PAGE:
KINGDOM OF GOD / KINGDOM OF HEAVEN
The Synoptic gospels use the kingdom of God and the Kingdom of Heaven. Both mean the same. Matthew preferred the Kingdom of heaven because he wanted to avoid the word “God” that his Jewish readers would not use. In a broader sense, both refer primarily to the rule of the Almighty over all the entire universe with no territory because everything belongs to God with no border. “The LORD has set his throne in heaven; his dominion extends over all” (Ps 103:19).
In a specific sense, Israel was the kingdom of God because God’s kingdom is a spiritual rule over the lives and hearts of those who remain faithful to God. Jesus reconstituted it, forming the church with Jesus as its head. This kingdom is spiritual, and that is why Jesus said to Pilate: “My kingdom does not belong to this world” (Jn 18:36).
The church is only a foretaste of God’s kingdom that will happen later in its fullness when the time of redemption is over and when the time of judgement will arrive with the second coming of Christ. God governs this kingdom. It is eternal, peaceful, free from any struggle, and is open only for the faithful children of God. “In the lifetime of those kings the God of heaven will set up a kingdom that shall never be destroyed or delivered up to another people; rather, it shall break in pieces all these kingdoms and put an end to them, and it shall stand forever” (Dan 2:44).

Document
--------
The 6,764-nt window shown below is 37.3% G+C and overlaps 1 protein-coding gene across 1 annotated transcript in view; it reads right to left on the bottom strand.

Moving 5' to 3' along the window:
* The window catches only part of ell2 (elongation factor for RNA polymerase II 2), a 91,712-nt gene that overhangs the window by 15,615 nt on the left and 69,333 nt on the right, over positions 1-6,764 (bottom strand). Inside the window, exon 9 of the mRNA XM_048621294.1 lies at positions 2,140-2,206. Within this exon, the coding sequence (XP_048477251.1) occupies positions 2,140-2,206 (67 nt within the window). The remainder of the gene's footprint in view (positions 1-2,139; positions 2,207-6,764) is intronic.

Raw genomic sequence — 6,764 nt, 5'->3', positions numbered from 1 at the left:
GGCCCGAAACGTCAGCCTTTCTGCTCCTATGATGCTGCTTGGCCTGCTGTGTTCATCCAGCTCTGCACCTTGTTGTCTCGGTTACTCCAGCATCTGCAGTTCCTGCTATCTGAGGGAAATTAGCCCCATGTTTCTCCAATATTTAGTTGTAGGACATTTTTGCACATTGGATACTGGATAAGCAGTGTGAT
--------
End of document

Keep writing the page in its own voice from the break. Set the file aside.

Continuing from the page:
The Kingdom of God has distinct stages: God initially established it in the world at large, then among the chosen people of Israel, Jesus renewed it later by establishing the church, and it will come to its perfection with the second coming of Christ.
Christians are already in the Kingdom of God that Jesus established. We gained citizenship in this kingdom through baptism and our faith. After our life in this world, we are looking forward to enter the perfect experience of the kingdom in heaven. That gives us hope during our struggles in this world.